Seen in this light, Carnegie’s speeches at his library dedications take on a deeper meaning, one that reflects the tensions of the debate on industrial capitalism during that time period. By building libraries, Carnegie hoped to increase the sharing of knowledge, information, and literacy throughout America, but only through specifically defined terms set by Carnegie himself. At a library dedication speech in 1889, he explained that the laboring classes could benefit from a better understanding of the “economic laws which hold the capitalist in their relentless grasp.” Furthermore, “in any questions of mechanics or any question of chemistry, any question of furnace practice, you will find the records of the world at your disposal.” Such information, Carnegie believed, was more important than studying “an ignorant past,” i.e. Greek or Latin language or culture, “which are no more practical use than Choctaw” (244-245). Carnegie hoped his libraries would help foster a more informed and literate populace, but the definition of “literacy” became one of understanding economic laws and machinery so as to understand, acknowledge, and comply with Carnegie’s capitalist ideology. It would be very interesting to analyze the library collections of a Carnegie library at the turn of the twentieth century. Did their collections include works from prominent labor leaders? Did these libraries truly create a culture of open access to all information for its clients?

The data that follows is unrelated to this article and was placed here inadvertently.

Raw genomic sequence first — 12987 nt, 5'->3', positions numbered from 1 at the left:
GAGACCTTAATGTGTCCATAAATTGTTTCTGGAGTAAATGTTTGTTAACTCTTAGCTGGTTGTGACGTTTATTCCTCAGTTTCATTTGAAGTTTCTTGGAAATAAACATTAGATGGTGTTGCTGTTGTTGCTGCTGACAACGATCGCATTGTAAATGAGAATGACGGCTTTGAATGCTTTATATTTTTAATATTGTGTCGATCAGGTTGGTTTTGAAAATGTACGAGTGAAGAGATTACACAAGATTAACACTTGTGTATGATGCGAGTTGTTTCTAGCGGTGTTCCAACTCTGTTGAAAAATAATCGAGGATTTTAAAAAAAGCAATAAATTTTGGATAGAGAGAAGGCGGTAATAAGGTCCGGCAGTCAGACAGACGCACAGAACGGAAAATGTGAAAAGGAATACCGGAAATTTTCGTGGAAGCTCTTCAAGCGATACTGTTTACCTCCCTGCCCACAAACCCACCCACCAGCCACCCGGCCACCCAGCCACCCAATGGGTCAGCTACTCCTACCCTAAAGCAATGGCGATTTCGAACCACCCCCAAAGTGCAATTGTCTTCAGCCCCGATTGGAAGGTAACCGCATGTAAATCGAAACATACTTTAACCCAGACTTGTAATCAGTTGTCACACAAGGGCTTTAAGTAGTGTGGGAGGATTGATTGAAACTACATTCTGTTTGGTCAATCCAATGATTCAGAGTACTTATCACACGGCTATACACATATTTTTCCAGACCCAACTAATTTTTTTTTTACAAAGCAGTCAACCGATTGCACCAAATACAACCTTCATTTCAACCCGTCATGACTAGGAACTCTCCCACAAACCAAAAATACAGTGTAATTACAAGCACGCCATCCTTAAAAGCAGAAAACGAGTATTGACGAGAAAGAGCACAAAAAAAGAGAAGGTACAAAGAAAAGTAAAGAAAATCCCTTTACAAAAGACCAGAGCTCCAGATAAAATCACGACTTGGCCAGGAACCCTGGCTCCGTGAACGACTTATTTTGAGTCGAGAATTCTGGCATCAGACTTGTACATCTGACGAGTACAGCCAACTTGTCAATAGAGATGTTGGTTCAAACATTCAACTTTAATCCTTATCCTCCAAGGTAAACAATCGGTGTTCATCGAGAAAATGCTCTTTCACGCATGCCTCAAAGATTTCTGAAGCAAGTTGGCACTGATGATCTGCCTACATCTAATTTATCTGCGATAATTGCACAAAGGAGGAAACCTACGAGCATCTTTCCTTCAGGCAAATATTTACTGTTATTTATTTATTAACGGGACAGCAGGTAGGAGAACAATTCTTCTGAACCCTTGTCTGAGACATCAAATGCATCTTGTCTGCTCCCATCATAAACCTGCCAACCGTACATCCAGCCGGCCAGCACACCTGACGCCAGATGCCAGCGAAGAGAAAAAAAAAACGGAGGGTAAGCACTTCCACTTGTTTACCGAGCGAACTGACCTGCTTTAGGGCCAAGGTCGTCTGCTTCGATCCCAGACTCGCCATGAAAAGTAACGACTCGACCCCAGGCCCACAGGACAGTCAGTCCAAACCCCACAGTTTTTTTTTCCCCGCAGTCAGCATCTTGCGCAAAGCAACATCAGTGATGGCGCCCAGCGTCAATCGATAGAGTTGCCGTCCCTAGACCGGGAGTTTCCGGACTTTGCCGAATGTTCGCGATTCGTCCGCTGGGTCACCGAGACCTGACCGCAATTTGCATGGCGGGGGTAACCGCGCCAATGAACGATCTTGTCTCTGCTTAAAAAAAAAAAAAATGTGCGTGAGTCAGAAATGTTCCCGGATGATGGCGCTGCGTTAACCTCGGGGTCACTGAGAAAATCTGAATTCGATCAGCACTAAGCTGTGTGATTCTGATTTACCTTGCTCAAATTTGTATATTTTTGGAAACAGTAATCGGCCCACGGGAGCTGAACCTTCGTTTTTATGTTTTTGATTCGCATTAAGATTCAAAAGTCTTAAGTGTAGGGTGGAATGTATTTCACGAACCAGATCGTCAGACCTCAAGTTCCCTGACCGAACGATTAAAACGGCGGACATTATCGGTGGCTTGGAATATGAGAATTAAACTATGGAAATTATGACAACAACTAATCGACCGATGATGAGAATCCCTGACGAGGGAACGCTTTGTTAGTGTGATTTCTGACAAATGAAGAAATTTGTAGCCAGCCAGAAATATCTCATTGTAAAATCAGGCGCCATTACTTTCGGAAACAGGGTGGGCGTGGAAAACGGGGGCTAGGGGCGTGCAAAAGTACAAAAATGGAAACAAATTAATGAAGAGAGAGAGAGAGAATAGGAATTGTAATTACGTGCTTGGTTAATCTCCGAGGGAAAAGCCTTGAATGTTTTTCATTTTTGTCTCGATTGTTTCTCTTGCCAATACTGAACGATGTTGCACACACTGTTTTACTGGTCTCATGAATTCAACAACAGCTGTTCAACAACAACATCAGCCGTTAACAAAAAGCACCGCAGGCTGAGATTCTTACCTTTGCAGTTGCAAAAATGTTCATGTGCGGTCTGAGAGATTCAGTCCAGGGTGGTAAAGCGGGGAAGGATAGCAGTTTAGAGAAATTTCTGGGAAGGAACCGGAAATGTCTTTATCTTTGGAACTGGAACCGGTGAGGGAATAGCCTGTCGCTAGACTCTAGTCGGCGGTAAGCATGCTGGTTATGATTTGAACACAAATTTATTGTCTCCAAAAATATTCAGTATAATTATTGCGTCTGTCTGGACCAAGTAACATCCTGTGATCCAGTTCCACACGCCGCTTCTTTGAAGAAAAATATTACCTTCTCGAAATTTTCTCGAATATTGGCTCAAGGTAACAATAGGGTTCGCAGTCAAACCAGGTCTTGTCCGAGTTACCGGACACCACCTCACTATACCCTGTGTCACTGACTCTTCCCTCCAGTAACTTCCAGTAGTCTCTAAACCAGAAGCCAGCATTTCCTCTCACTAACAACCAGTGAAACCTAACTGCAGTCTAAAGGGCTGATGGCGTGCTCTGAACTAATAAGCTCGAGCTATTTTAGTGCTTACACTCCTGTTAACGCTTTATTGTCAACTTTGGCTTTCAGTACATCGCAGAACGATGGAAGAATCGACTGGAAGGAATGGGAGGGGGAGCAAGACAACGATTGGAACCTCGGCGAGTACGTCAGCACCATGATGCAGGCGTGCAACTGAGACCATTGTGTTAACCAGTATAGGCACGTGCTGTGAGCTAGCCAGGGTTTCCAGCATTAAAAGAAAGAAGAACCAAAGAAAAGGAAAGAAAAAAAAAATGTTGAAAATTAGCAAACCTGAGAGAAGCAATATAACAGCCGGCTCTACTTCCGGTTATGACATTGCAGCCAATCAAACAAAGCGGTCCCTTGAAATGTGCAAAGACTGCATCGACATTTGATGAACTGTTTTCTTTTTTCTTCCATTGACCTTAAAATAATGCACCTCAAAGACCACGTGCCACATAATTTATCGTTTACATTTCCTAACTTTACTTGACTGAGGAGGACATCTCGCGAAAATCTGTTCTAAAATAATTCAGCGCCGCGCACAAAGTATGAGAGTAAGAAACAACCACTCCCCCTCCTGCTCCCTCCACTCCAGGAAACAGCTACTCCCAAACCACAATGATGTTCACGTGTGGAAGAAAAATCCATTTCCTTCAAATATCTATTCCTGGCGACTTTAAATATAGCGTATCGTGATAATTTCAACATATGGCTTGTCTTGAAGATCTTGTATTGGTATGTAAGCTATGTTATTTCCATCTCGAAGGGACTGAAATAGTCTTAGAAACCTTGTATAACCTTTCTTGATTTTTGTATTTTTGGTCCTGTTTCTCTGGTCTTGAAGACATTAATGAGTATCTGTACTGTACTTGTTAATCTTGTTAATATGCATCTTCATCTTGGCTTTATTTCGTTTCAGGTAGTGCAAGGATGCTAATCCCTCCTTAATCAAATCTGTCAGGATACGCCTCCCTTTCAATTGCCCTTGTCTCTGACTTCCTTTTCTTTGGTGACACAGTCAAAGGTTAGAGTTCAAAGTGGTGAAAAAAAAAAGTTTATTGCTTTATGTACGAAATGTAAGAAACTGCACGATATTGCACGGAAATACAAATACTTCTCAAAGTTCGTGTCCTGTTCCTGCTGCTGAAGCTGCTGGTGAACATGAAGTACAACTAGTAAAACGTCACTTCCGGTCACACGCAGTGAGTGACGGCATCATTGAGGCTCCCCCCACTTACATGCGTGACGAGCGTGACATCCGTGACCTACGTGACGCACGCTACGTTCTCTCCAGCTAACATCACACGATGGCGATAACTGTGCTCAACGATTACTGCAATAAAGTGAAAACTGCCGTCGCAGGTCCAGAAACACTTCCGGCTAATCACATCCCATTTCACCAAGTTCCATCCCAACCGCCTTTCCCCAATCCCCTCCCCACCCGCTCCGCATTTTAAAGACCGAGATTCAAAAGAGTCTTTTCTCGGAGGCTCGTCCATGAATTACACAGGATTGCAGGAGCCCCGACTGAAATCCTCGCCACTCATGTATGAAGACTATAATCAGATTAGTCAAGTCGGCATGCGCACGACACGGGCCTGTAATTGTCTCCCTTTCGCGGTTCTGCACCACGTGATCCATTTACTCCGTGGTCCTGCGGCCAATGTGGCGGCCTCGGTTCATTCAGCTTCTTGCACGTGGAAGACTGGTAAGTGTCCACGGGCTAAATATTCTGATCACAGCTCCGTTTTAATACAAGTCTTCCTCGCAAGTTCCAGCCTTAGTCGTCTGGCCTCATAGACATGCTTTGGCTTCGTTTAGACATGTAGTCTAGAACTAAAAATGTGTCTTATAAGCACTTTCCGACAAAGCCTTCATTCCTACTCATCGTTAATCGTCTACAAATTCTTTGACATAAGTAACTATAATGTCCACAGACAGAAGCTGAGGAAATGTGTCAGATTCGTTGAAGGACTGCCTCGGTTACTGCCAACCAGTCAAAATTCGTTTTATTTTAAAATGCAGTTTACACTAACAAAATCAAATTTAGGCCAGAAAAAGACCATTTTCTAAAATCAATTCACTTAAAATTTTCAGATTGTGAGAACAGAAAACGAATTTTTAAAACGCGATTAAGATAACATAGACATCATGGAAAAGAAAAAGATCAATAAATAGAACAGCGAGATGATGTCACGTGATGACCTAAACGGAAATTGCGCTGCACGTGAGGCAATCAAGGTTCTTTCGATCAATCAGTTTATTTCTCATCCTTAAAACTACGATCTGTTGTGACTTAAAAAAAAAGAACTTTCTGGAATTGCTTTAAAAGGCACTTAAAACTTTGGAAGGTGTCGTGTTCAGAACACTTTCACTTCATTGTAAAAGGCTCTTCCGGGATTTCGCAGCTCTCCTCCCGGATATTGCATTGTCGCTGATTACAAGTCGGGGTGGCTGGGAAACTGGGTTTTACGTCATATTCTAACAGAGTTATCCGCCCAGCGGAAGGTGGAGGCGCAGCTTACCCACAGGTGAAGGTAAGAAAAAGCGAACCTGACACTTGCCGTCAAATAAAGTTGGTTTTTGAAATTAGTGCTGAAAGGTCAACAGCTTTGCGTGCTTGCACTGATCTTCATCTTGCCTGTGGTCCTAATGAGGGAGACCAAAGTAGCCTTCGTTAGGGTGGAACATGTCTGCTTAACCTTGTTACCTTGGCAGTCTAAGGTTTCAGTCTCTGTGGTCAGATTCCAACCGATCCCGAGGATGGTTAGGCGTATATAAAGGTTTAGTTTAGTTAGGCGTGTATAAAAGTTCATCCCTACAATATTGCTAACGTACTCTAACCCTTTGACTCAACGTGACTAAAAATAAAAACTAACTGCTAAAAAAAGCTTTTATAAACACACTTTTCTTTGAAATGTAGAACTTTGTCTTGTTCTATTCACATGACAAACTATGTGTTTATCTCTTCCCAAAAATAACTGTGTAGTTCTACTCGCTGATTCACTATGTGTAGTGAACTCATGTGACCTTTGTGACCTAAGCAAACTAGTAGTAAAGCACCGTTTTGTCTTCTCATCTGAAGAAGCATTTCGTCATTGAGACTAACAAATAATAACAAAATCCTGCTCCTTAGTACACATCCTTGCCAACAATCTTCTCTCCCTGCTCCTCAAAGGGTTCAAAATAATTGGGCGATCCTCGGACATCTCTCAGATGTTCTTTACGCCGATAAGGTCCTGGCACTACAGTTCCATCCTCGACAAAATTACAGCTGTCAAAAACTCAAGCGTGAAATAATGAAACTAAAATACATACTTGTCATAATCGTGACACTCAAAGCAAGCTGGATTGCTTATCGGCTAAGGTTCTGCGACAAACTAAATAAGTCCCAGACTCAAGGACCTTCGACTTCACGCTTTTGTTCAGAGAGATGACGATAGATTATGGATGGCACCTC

Without explicitly saying so, Stevenson concludes her article by suggesting that the recent philanthropic endeavors of Bill Gates towards public libraries around the world require a more critical analysis and discussion from librarians (252-253). By providing additional funds to install computers and internet connectivity to public libraries around the world, does the Gates foundation actually promote open access in public libraries, or are there ulterior motives at play?